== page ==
Numbers 7. Reports of Colonel J. B. Magruder, C. S. Army.
HEADQUARTERS BETHEL CHURCH, June 10, 1861.
SIR: I have the honor to inform you that we were attacked by about 3,500 troops of the Federal Army, with several pieces of heavy artillery, firing grape shot, this morning at 10 o'clock, and at 12 1/2 routed them completely, with considerable loss on their side. the prisoner report their force to be 5,000. It was certainly 3,500. Ours about 1,200 engaged; 1,400 in all.
Mr. George A. Magruder, jr., a volunteer aide, who is as conspicuous for his gallantry as for his efficiency, will deliver this in person.
thirty-five hundred men are on my right flank; 10,000 on my left. Please send re-enforcements immediately. Yorktown and Williambsburg, in my rear, have troops quite insufficient in number to defend them.
I am, very respectfully, your obedient servant,
J. BANKHEAD MAGRUDER,
Colonel, Commanding Hampton Division.
HEADQUARTERS CAMP BETHEL,
Bethel Church, June 10, 1861.
SIR: The enemy, thirty-five hundred strong attacked us at our post, and after a very animated conflict of two hours and a half was repulsed at all points and totally routed. Four companies of cavalry are now in hot pursuit toward Newport News. I cannot speak too highly of the devotion of our troops, all of whom did their duty nobly, and whilst in might appear invidious to speak particularly of any regiment or corps where all behaved so well, I am compelled to express my great appreciation of the skill and gallantry of Major Randolph and his howitzer batteries, and Colonel Hill, the officers and men of the North Carolina regiment. As an instance of the letter latter I will merely mention that a gun under the gallant Captain Brown, of the howitzer battery, having been rendered unfit for service by the breaking of a priming wire in the vent, and not being defended by infantry from the small number we had at our command, Captain Brown threw it over a precipice, and the work was occupied for a moment by the enemy. Captain Bridgers, of the North Carolina regiment, in the most gallant manner retook it and held it until Captain Brown had replaced and put in position another piece, and then defended, it with his infantry in the most gallant manner. Colonel Hill's judicious and determined action was worthy of his ancient glory, and Colonel Stuart, Major Montugue, Major Cary, Captains Walker and Atkinson, with every officer and every man under their command, did good service in the front of the fight.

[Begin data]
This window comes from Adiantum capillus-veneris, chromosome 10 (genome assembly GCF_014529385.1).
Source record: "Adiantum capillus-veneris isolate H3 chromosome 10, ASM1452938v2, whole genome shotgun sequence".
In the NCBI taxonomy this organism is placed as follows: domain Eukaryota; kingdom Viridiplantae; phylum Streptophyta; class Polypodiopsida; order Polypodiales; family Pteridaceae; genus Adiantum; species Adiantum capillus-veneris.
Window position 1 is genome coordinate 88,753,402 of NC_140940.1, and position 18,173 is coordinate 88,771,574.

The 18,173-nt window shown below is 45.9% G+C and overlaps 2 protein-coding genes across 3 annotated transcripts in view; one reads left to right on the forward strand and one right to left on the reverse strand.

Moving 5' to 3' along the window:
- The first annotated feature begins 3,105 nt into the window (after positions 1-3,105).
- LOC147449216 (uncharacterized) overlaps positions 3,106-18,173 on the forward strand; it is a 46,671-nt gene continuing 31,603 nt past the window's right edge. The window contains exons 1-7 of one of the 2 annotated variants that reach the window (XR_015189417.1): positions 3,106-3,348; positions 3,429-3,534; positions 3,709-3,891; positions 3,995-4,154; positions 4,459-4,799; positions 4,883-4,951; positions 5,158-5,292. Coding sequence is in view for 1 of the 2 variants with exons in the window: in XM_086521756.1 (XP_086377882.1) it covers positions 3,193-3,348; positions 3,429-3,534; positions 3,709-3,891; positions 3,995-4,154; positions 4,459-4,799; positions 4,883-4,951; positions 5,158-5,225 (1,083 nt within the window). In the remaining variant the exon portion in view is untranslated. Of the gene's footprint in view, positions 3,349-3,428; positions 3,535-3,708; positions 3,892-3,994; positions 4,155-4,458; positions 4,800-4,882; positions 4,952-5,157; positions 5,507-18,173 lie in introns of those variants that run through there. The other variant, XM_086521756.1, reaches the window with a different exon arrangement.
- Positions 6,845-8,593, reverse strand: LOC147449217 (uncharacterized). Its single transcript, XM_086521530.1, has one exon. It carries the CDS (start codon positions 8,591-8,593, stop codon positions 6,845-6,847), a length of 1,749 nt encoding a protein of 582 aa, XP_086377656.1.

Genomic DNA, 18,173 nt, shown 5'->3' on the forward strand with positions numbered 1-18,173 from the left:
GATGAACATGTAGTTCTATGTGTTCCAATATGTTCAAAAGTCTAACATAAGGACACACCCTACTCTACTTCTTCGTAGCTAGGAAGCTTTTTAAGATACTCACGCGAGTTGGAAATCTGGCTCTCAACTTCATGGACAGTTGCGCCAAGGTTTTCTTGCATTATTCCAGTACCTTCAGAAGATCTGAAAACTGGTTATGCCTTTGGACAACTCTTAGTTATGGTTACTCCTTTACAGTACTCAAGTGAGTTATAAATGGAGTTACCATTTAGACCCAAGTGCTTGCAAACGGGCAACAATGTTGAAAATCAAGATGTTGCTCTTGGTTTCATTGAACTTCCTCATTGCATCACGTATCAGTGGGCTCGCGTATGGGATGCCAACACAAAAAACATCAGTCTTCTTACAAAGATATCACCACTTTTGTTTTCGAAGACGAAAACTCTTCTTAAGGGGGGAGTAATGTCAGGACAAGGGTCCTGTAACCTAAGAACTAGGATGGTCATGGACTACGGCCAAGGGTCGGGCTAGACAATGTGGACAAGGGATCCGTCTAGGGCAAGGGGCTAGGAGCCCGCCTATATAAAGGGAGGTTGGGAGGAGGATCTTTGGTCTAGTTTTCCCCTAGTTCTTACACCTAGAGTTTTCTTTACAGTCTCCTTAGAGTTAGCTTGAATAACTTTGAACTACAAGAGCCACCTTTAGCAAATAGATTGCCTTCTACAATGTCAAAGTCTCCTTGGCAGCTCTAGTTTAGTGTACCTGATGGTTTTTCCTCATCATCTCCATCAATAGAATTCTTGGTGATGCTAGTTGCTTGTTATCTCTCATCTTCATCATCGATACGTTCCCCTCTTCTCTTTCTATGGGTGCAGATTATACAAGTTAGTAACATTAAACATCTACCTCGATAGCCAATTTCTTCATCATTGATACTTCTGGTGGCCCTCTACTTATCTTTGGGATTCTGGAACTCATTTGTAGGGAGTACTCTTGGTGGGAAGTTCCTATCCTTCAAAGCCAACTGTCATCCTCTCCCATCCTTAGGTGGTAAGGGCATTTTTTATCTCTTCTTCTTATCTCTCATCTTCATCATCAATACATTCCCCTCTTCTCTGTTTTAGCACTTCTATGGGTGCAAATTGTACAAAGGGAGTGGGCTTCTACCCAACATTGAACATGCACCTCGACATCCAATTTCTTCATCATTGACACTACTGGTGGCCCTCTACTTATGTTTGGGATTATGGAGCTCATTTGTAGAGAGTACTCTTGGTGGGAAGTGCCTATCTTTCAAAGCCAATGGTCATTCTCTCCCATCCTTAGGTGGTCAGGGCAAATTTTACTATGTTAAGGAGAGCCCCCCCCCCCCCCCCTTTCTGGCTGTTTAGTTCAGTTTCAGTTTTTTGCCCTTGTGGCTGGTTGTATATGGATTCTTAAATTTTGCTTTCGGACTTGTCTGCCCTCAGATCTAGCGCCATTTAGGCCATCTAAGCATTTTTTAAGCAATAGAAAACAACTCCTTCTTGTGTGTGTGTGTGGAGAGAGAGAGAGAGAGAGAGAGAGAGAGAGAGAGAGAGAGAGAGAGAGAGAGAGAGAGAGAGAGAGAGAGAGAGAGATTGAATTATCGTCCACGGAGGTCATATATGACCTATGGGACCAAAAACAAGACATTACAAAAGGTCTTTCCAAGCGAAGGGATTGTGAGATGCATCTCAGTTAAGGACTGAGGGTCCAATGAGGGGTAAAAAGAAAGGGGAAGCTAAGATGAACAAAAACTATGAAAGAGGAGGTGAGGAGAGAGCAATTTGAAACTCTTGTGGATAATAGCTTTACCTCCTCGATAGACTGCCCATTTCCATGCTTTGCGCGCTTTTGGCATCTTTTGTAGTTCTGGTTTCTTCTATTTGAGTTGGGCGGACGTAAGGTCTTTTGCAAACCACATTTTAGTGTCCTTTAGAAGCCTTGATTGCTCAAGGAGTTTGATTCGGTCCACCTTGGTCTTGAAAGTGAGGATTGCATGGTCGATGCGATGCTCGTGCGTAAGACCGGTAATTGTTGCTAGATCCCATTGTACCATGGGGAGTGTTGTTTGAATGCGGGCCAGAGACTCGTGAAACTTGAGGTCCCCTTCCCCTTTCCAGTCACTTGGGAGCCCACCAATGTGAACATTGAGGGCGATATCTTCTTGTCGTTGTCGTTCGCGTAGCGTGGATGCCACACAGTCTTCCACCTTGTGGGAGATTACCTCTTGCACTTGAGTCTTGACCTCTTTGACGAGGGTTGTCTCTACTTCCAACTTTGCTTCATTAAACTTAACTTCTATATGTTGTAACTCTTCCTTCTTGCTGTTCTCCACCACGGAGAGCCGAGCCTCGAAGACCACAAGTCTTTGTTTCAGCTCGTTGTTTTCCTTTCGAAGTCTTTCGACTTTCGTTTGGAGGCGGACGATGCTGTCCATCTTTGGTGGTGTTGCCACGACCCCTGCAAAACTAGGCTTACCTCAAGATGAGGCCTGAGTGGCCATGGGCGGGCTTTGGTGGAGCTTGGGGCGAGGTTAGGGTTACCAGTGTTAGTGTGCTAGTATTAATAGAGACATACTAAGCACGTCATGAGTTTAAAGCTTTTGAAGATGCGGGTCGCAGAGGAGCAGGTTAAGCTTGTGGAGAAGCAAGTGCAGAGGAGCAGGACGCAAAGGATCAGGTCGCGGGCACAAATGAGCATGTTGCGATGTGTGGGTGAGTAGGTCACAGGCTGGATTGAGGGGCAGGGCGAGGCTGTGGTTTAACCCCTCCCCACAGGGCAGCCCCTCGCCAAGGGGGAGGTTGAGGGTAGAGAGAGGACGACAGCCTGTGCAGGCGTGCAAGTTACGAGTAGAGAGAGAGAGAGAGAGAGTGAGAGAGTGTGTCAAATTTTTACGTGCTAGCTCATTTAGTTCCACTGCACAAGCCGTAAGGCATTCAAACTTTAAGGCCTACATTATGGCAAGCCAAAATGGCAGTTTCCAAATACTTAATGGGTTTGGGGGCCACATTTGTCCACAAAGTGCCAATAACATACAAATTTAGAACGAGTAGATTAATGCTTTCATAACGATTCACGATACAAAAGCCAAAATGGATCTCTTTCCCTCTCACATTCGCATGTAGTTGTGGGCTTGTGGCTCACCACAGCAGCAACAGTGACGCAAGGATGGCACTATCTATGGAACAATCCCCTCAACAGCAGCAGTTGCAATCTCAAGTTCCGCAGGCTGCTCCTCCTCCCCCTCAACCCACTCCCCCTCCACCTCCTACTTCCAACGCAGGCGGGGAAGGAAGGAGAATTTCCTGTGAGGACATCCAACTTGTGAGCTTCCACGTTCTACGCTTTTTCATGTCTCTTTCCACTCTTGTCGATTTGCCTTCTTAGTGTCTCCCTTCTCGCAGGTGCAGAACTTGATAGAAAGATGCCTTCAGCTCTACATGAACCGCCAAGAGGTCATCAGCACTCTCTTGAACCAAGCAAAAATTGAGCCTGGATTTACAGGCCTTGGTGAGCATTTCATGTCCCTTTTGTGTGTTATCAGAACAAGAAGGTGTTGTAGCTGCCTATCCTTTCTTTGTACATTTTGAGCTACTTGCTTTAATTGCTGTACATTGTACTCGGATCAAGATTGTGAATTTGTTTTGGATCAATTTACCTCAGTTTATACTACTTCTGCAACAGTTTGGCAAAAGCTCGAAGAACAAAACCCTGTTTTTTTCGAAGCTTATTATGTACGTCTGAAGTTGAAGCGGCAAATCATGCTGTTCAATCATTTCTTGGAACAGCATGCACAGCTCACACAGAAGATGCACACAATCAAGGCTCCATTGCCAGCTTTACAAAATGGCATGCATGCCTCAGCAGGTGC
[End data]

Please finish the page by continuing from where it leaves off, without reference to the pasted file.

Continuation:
The able and efficient manner in which Captains Douthatt, Phillips, and Jones, of the cavalry, performed, the duties of infantry, and Lieutenant Chisman, of the Wythe Rifles, in protecting the rear of the position, is deserving of high commendation.
There were many acts of personal gallantry, some under my own observation, and others which were reported to me, that I will take occasion to mention, in a subsequent communication. At present I expect another attack, and have no time.